According to Jehle, one issue facing European SMEs developing companion diagnostics is a perceived lag behind the US. "Northwest Europe is not competitive with the US in the implementation of companion diagnostics," she said. She provided several reasons for the delay, including the lack of a regulatory framework in Europe to support the clearance of companion tests.
Europe is currently in the process of adopting a new directive covering in vitro diagnostics that is set to come into force by 2020.
Another reason that European SMEs have not been as successful as their US counterparts in developing companion diagnostics is high development costs, which she estimated to be greater than €5 million, as well as a lengthy development time of over five years. "The US is far ahead of Europe in creating a commercially attractive regulatory and market structure," Jehle said.
The Codex4SMEs project aims to remedy that by supporting partners in three phases: incubation, acceleration, and growth. It is an aim of the project to involve around 200 SMEs in the field of companion diagnostics, Jehle noted, roughly a quarter of which should increase their technology readiness level by at least one phase by accessing the network's expertise in knowledge transfer, sample access, and biomarker validation.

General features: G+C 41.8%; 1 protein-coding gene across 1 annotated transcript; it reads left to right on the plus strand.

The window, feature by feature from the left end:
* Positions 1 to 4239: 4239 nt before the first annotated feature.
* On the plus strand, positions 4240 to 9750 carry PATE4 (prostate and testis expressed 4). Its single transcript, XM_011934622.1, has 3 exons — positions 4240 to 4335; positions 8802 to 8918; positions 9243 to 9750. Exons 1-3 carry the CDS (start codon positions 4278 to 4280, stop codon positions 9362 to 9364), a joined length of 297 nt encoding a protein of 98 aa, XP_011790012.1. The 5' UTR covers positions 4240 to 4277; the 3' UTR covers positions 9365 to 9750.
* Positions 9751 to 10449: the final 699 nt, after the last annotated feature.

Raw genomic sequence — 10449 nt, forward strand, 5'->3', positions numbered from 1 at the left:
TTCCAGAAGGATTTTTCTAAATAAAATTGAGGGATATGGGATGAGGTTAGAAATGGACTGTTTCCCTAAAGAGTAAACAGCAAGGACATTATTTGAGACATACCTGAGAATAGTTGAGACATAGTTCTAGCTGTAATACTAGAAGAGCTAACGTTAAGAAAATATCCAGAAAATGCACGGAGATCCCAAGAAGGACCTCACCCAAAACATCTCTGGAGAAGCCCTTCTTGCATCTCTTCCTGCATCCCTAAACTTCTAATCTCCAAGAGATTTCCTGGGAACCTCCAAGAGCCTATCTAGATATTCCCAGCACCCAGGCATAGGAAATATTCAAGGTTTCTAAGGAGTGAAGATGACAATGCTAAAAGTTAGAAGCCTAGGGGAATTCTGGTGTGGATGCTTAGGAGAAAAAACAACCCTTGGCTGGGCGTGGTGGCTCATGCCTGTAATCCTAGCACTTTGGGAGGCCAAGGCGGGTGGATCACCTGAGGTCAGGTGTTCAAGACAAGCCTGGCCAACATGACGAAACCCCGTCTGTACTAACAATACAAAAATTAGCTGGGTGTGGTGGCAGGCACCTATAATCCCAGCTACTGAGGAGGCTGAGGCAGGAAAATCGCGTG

Jehle added that Codex4SMEs hopes to collect at least 100 letters of intent from members and sponsors to sustain the network and provide services beyond the three-year window of the project.
One of the institutions taking part in Codex4SMEs is CÚRAM, Science Foundation Ireland's Center for Research in Medical Devices, which is based at National University of Ireland, Galway. SFI established CÚRAM in 2015 to combine existing hubs of expertise in regenerative medicine, biomaterials, glycoscience, drug delivery, and device design.
Abhay Pandit, CÚRAM's scientific director, said that the Codex4SMEs project is aligned with CÚRAM’s aims to improve quality of life for patients with chronic illnesses and to reduce costs in public healthcare, of which companion diagnostics play a role.
According to Pandhit, CÚRAM's current clinical targets include cardiovascular, musculoskeletal, soft tissue, renal, respiratory, and neural diseases, which will be its focus in the new project. The center will also work with other participants to exchange experience and knowledge "with the long-term aim of having significant economic and social benefits for the region," he said.